Six technology companies that sued the government to allow them to disclose secret requests for customer information have made their first revelations under terms of an agreement reached late last month with the government.
At a Feb. 4 Senate hearing, a senior executive from Target Corp. endorsed a shift to chip cards, combined with PINs, to enhance security, while a Neiman Marcus executive questioned if that was a prudent move.
The National Institute of Standards and Technology this spring will unveil updated guidance on role-based cybersecurity training, which will help government agencies as well as private businesses to protect information.
Several payment system experts testifying at a Senate hearing on Feb. 3 urged the adoption of chip card technology in the wake of breaches at Target Corp. and Neiman Marcus. But representatives of banking and retailing engaged in some finger-pointing.
A class action lawsuit has been filed against Horizon Blue Cross Blue Shield of New Jersey in the wake of a recent data breach that affected nearly 840,000 members. One legal expert predicts breach-related litigation could soar in 2014.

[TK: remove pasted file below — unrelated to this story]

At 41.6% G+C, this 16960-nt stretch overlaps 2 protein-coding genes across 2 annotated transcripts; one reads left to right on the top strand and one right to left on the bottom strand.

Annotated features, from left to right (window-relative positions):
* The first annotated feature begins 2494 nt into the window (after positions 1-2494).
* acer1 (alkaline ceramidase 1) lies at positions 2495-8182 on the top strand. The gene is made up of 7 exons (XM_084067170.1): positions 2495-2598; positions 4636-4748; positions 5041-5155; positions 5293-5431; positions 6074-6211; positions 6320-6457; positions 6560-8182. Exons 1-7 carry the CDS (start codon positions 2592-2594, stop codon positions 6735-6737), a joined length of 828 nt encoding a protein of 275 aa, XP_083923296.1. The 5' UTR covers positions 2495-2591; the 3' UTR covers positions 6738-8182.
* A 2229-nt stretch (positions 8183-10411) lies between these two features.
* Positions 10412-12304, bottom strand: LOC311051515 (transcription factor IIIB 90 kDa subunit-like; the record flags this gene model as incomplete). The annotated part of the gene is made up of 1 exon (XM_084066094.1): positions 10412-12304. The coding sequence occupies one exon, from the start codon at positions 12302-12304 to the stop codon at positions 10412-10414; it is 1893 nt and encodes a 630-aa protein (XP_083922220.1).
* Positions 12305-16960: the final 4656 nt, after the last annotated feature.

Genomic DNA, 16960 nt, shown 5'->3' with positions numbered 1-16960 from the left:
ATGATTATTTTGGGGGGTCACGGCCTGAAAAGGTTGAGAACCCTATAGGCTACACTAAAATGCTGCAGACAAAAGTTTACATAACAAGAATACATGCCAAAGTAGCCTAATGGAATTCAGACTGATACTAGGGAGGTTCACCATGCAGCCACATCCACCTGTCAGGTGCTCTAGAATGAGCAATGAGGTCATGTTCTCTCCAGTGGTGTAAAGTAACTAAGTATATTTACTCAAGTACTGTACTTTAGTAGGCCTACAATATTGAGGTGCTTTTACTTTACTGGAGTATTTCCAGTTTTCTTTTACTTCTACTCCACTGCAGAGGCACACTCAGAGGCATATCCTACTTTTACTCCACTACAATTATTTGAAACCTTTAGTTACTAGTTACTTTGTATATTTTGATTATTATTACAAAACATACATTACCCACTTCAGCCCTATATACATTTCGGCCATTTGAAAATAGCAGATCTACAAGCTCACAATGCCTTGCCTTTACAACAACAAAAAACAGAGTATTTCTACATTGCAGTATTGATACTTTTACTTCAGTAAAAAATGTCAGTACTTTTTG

The breach at Target stores that may have affected as many as 40 million credit and debit card account holders is a watershed moment that could greatly raise awareness of cybersecurity risks, says privacy attorney David Navetta.
The breach at Target Corp. that compromised as many as 40 million payment card accounts, along with the personal information of about 70 million customers, was the result of hackers stealing electronic credentials from a vendor, the retailer reports.